Mohs surgery is performed on an outpatient basis under local anesthesia. Once the area is numbed, a thin layer of skin at the tumor site is removed. This layer is inked, frozen and stained so that it can be examined under a microscope. If any cancerous tissue is found at the edges of the first layer of skin, the doctor will repeat the process of removing another thin layer and preparing it for microscopic examination. These steps will be repeated until the entire tumor is removed. Each layer of tissue that is taken is called a stage. Depending on the extent of the tumor, there may be several stages of surgery. Although some large cancers will require multiple stages, most basal and squamous cell carcinomas require only 1 or 2 stages for complete removal.
One of the major advantages of this technique is that the size of the surgical excision is greatly decreased; only the cancerous tissue and a tiny fraction of the surrounding skin is removed. This is particularly important if the cancer is close to important structures such as the nose, eyes, or ears. Of course any surgical procedure may leave a scar, but, by preserving the maximum amount of healthy skin, the size of the scar is minimized.
Once skin is free from the cancerous tissue, there are several ways of repairing the surgical site: to let it heal by itself, called “secondary intention healing”, to suture the wound together in a linear fashion, or to repair the area using a skin graft or flap. Skin grafts and flaps involve moving healthy skin from elsewhere to cover the defect. Once the cancer has been completely removed, and we know the size and shape of the defect, we will discuss with you the best options for repair in order to achieve the best cosmetic result.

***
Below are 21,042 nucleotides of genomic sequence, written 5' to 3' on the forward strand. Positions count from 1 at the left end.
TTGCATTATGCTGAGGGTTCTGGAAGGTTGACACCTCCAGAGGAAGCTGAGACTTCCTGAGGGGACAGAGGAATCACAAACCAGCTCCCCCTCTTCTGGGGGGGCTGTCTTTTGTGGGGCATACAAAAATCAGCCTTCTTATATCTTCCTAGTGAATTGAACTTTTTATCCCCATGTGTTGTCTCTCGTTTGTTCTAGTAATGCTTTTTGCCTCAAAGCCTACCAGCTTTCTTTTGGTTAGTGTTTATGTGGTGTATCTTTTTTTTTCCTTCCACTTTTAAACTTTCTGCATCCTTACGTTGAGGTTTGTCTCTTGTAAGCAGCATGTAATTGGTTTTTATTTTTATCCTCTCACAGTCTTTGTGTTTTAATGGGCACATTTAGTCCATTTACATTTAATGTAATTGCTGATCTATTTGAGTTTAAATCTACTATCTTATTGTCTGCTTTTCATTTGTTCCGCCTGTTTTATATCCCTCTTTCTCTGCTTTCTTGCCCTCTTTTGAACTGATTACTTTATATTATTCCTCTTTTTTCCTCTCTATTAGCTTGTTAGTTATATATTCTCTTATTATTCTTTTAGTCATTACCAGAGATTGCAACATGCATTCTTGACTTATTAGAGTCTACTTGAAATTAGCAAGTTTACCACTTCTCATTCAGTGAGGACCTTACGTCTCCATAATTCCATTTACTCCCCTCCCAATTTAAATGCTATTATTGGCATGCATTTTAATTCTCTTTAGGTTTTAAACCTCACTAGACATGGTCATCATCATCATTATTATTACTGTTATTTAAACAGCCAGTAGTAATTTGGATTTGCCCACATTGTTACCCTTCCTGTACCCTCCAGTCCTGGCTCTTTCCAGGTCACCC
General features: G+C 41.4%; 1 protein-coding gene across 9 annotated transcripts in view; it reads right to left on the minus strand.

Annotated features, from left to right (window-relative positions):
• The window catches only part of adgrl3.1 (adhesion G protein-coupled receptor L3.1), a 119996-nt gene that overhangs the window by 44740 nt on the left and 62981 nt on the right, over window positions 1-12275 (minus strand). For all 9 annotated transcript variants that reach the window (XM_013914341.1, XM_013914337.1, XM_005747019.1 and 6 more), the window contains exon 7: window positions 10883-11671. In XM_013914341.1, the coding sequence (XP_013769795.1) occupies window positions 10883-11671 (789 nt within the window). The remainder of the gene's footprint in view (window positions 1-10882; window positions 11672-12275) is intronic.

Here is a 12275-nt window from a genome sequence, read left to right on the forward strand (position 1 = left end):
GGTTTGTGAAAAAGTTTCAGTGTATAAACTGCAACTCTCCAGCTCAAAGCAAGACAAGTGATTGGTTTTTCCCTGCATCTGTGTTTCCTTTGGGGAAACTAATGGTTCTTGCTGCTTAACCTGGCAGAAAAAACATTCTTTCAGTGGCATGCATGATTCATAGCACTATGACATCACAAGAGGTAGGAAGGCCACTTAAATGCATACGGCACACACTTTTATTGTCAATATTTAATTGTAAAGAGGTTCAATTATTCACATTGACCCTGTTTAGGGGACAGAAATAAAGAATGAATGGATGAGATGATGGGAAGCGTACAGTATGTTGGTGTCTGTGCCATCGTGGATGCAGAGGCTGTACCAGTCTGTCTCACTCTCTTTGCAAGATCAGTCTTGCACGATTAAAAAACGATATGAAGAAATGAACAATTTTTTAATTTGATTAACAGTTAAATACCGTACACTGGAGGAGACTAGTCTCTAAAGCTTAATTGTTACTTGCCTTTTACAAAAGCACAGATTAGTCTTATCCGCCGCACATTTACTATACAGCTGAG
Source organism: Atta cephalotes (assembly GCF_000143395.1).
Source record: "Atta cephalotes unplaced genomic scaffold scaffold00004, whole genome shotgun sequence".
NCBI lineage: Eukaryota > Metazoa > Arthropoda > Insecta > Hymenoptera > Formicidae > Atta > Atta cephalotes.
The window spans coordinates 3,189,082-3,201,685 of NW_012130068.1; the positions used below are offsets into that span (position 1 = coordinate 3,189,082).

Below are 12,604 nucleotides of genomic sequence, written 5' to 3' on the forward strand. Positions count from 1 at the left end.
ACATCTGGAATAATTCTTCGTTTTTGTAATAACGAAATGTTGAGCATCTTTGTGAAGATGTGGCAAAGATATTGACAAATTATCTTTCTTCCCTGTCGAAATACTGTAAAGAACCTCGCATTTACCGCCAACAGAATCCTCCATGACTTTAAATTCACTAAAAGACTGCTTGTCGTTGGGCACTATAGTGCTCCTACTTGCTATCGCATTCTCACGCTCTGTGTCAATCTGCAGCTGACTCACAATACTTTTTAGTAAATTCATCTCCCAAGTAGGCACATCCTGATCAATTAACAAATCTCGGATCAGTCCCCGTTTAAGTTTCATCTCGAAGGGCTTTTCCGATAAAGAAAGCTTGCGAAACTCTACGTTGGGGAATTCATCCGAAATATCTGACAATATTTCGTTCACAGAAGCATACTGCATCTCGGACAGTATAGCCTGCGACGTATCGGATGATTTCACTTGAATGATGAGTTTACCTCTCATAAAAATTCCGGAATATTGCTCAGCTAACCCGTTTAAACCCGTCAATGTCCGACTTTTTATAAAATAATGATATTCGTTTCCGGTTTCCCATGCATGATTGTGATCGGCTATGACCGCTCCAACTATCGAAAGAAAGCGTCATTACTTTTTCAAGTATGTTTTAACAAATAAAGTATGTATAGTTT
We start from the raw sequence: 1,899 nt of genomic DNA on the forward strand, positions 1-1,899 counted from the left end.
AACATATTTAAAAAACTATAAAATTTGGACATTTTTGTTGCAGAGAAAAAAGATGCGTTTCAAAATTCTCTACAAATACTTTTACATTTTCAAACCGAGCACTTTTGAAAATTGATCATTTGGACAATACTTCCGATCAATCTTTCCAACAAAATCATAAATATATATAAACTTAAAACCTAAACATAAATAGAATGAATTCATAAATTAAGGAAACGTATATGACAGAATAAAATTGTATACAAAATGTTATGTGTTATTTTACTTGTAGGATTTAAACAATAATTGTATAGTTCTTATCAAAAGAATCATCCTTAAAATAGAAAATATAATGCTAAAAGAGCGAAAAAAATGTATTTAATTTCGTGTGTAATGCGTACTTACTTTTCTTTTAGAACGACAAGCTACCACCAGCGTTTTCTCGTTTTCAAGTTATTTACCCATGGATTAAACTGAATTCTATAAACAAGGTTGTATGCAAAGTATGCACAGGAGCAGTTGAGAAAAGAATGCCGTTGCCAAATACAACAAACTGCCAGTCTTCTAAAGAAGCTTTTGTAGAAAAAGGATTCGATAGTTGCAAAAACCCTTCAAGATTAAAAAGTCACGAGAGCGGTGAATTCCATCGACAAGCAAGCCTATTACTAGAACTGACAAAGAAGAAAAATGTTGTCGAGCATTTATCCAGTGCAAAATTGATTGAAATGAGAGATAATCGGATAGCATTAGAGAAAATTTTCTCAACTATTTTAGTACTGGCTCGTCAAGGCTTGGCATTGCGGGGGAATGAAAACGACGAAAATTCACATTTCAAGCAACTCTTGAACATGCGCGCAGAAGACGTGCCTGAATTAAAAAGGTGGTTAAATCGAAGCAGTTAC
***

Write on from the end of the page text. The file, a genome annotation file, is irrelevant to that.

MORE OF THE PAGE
What to expect on the day of surgery
Eat breakfast normally as there is no need to fast prior to surgery. The time spent in most surgeries is usually fairly short (about 5-10 minutes to obtain the thin layer of skin and 15-45 minutes for suturing depending on the size of the final defect). The majority of the time in the office will be spent waiting for the microscopic results (about 45-60 minutes for each stage).
Since we cannot determine in advance how many stages you will require, you should plan to be at the office for most of the day. Rarely, it can take up to 8 hours to completely clear a site of cancerous tissue. In the majority of cases, however, the procedure will be finished and patients can return home within 3 to 4 hours.
Post-operative care and healing
You will be given complete post-operative instructions on the day of surgery. You will need antibiotic ointment and non-stick bandages, such as Telfa pads. Antibiotic ointments include Neosporin, Polysporin, Bacitracin and triple antibiotic ointment. These can be obtained over the counter. As some people are allergic to these medications, an alternative ointment is called Aquaphor. Postoperative pain is typically minimal and most people can return to work the following day. Sutures are usually removed between 1 and 2 weeks. You can expect some degree of scarring as a result of this procedure. The initial scar, however, usually improves over several months and becomes more and more acceptable cosmetically. Scars that do not mature well can often be revised. Most revisions are done 12 months after the original surgery.